From: Richard Sproat <rwsxoba.com>
Subject: Re: A Challenge to the Minimalist Community
Again we wish to thank the many people who have responded to our
challenge. It seems to us that most of the recent postings on both
sides of the debate have restated points made in earlier rounds, and
we will not take these up again. Readers can now come to their own
conclusions concerning the issues that have been raised in this
discussion. However, we do feel compelled to respond to several of
the assertions that Charles Yang makes in his posting.
1. First, Yang claims:
"[T]he challenge probably has been met - and many years ago.
Broad coverage parsers based on Government Binding / Minimalism
DO exist. The earliest commercial application I am aware of was Bob
Kuhns' GB parser that was used to summarize newswire stories in
the 1980s, published at the COLING conference in 1990. A more
glaring omission is Dekang Lin's Principles & Parameters based
parsers - unambiguously dubbed PRINCIPAR and MINIPAR
respectively - which have been used in a variety of applications, and
have figured prominently in computational linguistics."
Unfortunately this claim seriously misrepresents the facts at two levels.
Most importantly, our challenge was to produce a TRAINABLE broad-
coverage parser based on Minimalist Program/P&P principles that
could perform at the same level as statistical parsers on a standard
test set. Neither Kuhns' nor Lin's systems include a learning
component. Therefore, for that reason alone they do not meet the
challenge as we had stated it.
But there would still seem to be an issue here since we had claimed in
our original posting:
"While there have been P&P-based parsers (Fong 1991, 2005), and
even attempts to build parsers that learn P&P-style grammars
(Berwick, 1982), all of these systems have one thing in common: they
are small-scale implementations that make no attempt at broad
linguistic coverage. They are not even up to the task of parsing
arbitrary Dr. Seuss books, let alone the ''Wall Street Journal''."
Yang's claim above would thus seem to be most relevant to this
portion of what we said. But actually the facts are far from clear.
Kuhns' parser, (Robert Kuhn, "A PARALOG Implementation of
Government Binding Theory", COLING 1990) describes a parser that
does encode certain GB constraints. But, as we already noted, it
does not perform grammar induction from a corpus nor, crucially, is
any evaluation of the parser against test data offered in the paper.
Lin's PRINCIPAR system (Dekang Lin, "PRINCIPAR--An Efficient,
Broad Coverage, Principle-based Parser", COLING 1994) does
incorporate a number of GB conditions, but again there is no reported
evaluation of the parser on a corpus, though Lin does report on
efficiency issues, and cites some sentences that the system gets
Lin's later system, MINIPAR (Dekang Lin, "Dependency-based
Evaluation of MINIPAR", Workshop on the Evaluation of Parsing
Systems, Grenada, Spain, 1998) was evaluated on a test set of 7,103
sentences from the SUSANNE corpus (a subset of the Brown corpus).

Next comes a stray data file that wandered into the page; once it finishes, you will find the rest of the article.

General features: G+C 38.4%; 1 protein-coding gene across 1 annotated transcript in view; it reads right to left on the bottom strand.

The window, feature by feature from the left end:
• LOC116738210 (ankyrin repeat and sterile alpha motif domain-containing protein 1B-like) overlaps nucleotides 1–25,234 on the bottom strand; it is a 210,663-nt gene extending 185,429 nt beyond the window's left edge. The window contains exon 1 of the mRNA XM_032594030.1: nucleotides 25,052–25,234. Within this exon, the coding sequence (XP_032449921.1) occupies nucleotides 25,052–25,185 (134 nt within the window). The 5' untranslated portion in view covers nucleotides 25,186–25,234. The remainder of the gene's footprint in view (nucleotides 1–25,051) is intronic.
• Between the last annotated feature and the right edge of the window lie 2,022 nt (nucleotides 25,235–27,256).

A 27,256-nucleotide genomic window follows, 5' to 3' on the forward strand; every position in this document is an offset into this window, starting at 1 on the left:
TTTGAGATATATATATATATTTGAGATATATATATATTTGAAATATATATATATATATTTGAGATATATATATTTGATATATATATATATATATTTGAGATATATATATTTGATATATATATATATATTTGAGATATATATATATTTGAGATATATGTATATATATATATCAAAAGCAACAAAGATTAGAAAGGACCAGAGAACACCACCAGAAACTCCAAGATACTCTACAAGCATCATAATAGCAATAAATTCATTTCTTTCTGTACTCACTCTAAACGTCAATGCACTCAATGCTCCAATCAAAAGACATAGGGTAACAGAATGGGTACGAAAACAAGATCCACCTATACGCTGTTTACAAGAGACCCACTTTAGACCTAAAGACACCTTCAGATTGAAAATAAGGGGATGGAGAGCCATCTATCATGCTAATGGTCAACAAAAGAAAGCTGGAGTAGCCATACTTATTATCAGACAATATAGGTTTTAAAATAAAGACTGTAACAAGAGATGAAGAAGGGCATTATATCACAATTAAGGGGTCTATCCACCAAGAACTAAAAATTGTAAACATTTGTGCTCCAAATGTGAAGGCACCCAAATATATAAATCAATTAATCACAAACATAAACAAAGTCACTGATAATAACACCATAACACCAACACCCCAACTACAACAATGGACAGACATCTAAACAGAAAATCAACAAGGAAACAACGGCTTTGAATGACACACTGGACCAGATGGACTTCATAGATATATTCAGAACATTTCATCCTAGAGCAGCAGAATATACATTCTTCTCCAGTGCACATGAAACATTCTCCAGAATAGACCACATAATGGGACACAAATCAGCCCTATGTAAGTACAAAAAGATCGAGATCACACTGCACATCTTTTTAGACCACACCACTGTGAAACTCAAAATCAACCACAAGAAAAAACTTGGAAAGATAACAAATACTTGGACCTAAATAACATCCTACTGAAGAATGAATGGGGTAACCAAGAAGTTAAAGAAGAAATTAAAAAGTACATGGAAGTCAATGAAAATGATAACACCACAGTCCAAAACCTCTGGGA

According to these results the parser achieves an average of
(approximately) 88% recall and 78% precision on head-dependency
relations across various categories of text. According to Lin, MINIPAR
is a descendant of PRINCIPAR that has "adopted some of the ideas in
the Minimalist Program such as bare phrase structure and economy
principles." But the actual mechanisms of MINIPAR are not described
in the cited paper so it is unclear to what extent it is in fact a P&P or
MP parser in any meaningful sense.
As a matter of fact, the first author evaluated MINIPAR some years
ago for another project, and still has a copy of the system. The basic
functionality of the parser is only available as a compiled library so it is
not possible to examine those portions. However, many portions of the
system are viewable as plain text, including various lexicons and rules.
An examination of the plain text portions reveals very little if anything
that is specifically P&P or MP in nature, with the vast majority of the
information being information that would be needed in any parser,
such as what categories words belong to or what types of arguments
they expect; there are also some rather specific functions such as
THERE-INSERTION and IT-INSERTION suggesting that not all
aspects of the system's behavior are derived from deep principles as
might be expected from a P&P/MP parser. Also, the parameter
settings that seem to be there also seem to be hard wired for English.
Both of the present authors have also written parsing systems that
incorporate ideas that are found in the P&P or MP literature (though
found in other syntactic theories too). However we would not label our
systems as P&P since their inner mechanics do not derive from
manipulations of parameter settings in the way that, say, Fong's
system clearly does.
However, we will grant Yang that Kuhns' and Lin's work should at
least have received mention in our original posting. No matter: what is
clear is that our challenge is in no sense met by these two systems for
the simple reason that neither of them learns from data.